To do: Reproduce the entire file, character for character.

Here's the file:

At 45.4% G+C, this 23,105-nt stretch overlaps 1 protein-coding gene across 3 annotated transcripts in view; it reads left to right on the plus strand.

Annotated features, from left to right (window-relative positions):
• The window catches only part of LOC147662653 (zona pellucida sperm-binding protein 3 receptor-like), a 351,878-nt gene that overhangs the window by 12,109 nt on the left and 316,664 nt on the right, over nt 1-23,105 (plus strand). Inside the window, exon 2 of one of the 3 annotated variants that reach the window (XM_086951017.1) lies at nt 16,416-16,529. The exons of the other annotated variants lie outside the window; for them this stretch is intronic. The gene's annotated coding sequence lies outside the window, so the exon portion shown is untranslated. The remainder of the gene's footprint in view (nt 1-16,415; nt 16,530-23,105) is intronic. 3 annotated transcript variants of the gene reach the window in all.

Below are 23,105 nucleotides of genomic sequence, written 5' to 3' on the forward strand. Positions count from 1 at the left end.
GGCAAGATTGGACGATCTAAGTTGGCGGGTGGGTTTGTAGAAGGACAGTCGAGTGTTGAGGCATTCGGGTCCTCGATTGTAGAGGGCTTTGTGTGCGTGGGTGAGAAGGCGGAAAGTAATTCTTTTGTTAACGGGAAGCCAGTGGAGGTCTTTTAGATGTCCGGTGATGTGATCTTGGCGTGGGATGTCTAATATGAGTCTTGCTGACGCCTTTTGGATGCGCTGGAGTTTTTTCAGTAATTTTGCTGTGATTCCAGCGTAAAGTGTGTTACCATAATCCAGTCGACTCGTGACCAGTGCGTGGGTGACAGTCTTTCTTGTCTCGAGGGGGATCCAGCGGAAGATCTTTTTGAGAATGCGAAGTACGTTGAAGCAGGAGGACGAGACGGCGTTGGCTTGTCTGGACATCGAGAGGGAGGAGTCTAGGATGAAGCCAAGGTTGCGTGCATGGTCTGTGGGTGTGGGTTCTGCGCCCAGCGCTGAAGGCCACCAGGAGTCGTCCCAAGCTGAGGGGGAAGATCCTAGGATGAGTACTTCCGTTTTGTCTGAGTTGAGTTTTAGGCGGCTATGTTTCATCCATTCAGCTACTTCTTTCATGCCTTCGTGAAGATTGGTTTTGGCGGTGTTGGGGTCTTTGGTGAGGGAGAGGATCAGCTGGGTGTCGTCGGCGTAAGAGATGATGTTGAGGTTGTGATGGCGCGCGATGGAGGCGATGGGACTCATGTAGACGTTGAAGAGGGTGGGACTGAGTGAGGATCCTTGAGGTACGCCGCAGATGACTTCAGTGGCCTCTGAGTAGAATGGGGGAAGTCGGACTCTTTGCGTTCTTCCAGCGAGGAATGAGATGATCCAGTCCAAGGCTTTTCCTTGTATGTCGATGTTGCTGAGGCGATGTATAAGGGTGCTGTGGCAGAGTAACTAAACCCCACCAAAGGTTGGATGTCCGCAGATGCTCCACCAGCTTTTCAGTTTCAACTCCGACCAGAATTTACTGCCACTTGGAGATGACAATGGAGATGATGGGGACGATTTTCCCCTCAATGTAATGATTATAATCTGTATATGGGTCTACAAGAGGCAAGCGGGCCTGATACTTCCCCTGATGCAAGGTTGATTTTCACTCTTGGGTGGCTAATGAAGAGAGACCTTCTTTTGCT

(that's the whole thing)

At 45.4% G+C, this 23,105-nt stretch overlaps 1 protein-coding gene across 3 annotated transcripts in view; it reads left to right on the plus strand.

Annotated features, from left to right (window-relative positions):
• The window catches only part of LOC147662653 (zona pellucida sperm-binding protein 3 receptor-like), a 351,878-nt gene that overhangs the window by 12,109 nt on the left and 316,664 nt on the right, over nt 1-23,105 (plus strand). Inside the window, exon 2 of one of the 3 annotated variants that reach the window (XM_086951017.1) lies at nt 16,416-16,529. The exons of the other annotated variants lie outside the window; for them this stretch is intronic. The gene's annotated coding sequence lies outside the window, so the exon portion shown is untranslated. The remainder of the gene's footprint in view (nt 1-16,415; nt 16,530-23,105) is intronic. 3 annotated transcript variants of the gene reach the window in all.

Below are 23,105 nucleotides of genomic sequence, written 5' to 3' on the forward strand. Positions count from 1 at the left end.
GGCAAGATTGGACGATCTAAGTTGGCGGGTGGGTTTGTAGAAGGACAGTCGAGTGTTGAGGCATTCGGGTCCTCGATTGTAGAGGGCTTTGTGTGCGTGGGTGAGAAGGCGGAAAGTAATTCTTTTGTTAACGGGAAGCCAGTGGAGGTCTTTTAGATGTCCGGTGATGTGATCTTGGCGTGGGATGTCTAATATGAGTCTTGCTGACGCCTTTTGGATGCGCTGGAGTTTTTTCAGTAATTTTGCTGTGATTCCAGCGTAAAGTGTGTTACCATAATCCAGTCGACTCGTGACCAGTGCGTGGGTGACAGTCTTTCTTGTCTCGAGGGGGATCCAGCGGAAGATCTTTTTGAGAATGCGAAGTACGTTGAAGCAGGAGGACGAGACGGCGTTGGCTTGTCTGGACATCGAGAGGGAGGAGTCTAGGATGAAGCCAAGGTTGCGTGCATGGTCTGTGGGTGTGGGTTCTGCGCCCAGCGCTGAAGGCCACCAGGAGTCGTCCCAAGCTGAGGGGGAAGATCCTAGGATGAGTACTTCCGTTTTGTCTGAGTTGAGTTTTAGGCGGCTATGTTTCATCCATTCAGCTACTTCTTTCATGCCTTCGTGAAGATTGGTTTTGGCGGTGTTGGGGTCTTTGGTGAGGGAGAGGATCAGCTGGGTGTCGTCGGCGTAAGAGATGATGTTGAGGTTGTGATGGCGCGCGATGGAGGCGATGGGACTCATGTAGACGTTGAAGAGGGTGGGACTGAGTGAGGATCCTTGAGGTACGCCGCAGATGACTTCAGTGGCCTCTGAGTAGAATGGGGGAAGTCGGACTCTTTGCGTTCTTCCAGCGAGGAATGAGATGATCCAGTCCAAGGCTTTTCCTTGTATGTCGATGTTGCTGAGGCGATGTATAAGGGTGCTGTGGCAGAGTAACTAAACCCCACCAAAGGTTGGATGTCCGCAGATGCTCCACCAGCTTTTCAGTTTCAACTCCGACCAGAATTTACTGCCACTTGGAGATGACAATGGAGATGATGGGGACGATTTTCCCCTCAATGTAATGATTATAATCTGTATATGGGTCTACAAGAGGCAAGCGGGCCTGATACTTCCCCTGATGCAAGGTTGATTTTCACTCTTGGGTGGCTAATGAAGAGAGACCTTCTTTTGCT